Tuesday, January 11, 2011

How to be a good writer

At last, there's really good news for writers, particularly new writers.  Everything you've been told about needing talent or a gift is wrong. It seems that what our mothers said (about piano lessons, baking, tidying our rooms, etc, etc) - that is, 'practice makes perfect' - is right after all.

What this means for any writer is that you'll have a good chance of success if you write regularly, learn how to improve your writing and apply those lessons.  Then, of course, you'll have to write some more - preferably every day.

These revelations are from two books:
  • The Genius in All of Us - Why Everything You've Been Told About Genetics, Talent and IQ is wrong, by David Shenk
  •  Bounce - How Champions are Made, by Matthew Syed
Matthew Syed is a British table tennis champion and he started his research when he wanted to improve his game and understand why some so-called "promising" players didn't reach top performance.

He says, "I give innate talent almost no weight at all. That’s a controversial view and I know it’s a radical and rather subversive view, but I think the evidence backs up that assertion. If you dig down into the narrative histories of anyone who has reached a high level in virtually any task with a certain level of complexity, what you find is they have spent many, many hours, many months, many years building up to that level."

Source of Matthew's quote: Table Tennis Blog
Photo: Matthew Syed at the 2000 Olympics (Wikimedia)

Both writers back up their claims with good research and examples.  There's more to it than simply 'practice makes perfect', of course, but that's a good starting point.  David Shenk is the more academic of the two writers, but both are easy-to-read.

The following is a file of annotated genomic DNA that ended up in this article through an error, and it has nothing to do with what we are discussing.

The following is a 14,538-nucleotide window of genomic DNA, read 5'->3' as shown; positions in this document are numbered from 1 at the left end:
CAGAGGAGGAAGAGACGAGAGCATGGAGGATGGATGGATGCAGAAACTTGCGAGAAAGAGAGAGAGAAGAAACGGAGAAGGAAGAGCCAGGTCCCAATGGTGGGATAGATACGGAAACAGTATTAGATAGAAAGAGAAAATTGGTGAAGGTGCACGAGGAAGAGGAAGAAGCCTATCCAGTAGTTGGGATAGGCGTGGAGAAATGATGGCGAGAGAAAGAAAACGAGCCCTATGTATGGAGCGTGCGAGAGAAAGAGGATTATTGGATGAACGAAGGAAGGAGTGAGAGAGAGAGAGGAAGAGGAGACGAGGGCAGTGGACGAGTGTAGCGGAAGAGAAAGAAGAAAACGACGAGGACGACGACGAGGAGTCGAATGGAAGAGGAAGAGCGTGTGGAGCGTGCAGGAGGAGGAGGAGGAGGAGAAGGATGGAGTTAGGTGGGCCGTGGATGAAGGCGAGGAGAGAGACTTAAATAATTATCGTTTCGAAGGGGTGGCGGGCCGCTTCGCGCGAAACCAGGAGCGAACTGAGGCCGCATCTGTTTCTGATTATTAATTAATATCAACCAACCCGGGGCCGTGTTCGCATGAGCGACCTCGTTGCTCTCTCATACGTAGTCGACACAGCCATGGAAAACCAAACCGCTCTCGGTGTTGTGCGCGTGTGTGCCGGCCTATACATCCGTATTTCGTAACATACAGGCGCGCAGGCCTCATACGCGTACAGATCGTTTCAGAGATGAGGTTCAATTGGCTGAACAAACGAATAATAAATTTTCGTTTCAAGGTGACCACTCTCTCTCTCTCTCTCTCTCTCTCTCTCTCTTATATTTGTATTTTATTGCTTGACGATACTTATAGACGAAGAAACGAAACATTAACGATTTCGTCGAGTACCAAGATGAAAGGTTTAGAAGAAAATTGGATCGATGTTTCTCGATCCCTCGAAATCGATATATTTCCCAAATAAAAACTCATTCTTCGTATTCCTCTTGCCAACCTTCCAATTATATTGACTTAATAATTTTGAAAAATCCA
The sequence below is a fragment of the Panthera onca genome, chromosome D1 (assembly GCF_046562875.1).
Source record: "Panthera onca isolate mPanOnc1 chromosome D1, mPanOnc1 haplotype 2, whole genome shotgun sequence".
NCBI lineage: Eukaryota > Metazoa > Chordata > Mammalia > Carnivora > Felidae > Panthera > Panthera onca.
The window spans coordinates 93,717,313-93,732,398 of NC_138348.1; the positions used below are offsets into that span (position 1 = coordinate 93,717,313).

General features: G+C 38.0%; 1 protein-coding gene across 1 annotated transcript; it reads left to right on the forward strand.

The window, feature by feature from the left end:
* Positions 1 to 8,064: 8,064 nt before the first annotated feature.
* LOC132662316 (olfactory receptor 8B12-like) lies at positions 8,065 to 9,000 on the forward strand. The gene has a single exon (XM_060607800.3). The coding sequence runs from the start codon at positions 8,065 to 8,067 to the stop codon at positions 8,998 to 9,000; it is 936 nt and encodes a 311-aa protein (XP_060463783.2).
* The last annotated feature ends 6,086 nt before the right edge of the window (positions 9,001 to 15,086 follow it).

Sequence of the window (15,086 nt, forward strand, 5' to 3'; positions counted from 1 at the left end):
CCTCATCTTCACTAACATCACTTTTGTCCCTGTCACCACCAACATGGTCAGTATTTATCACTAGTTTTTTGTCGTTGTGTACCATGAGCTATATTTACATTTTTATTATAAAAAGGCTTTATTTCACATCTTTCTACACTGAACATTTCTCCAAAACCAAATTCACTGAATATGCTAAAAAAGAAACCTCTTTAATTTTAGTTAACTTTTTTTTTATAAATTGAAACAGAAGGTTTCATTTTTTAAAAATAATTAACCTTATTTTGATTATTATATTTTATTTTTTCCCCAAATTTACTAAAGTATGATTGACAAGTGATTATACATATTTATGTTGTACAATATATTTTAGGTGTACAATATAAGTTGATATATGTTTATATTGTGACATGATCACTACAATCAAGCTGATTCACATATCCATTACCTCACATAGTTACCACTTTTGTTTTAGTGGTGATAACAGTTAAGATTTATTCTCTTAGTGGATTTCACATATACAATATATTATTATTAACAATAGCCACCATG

These books should be available from your library. For those who live in the greater Auckland area you can request books from the library's catalogue via these links:
The Genius in All of Us
Bounce

So, stop holding yourself back by thinking that you're not good enough or don't have a 'gift'. Every successful writer we know has to work hard at it. It will be the same for you.

Keep writing!

2 comments:

  1. I only started writing a few year's ago and it was pretty atrocious, in my opinion, but since then I've been writing every day and there's been a huge improvement. I always felt inadequate because you read or hear about the 'genius' or the 'born writer'. I'm not a genius or anything but I definitely believe in 'practice makes perfect'.

    Thanks for the recommendation; definitely going on my TBR pile.

    Joanne G.

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  2. Hi Joanne,
    Many thanks for your positive comment. You're right, a lot of us have been made to feel that we'll never succeed because we don't have a so-called 'gift'. It is liberating to break free from such constraints. Keep writing.

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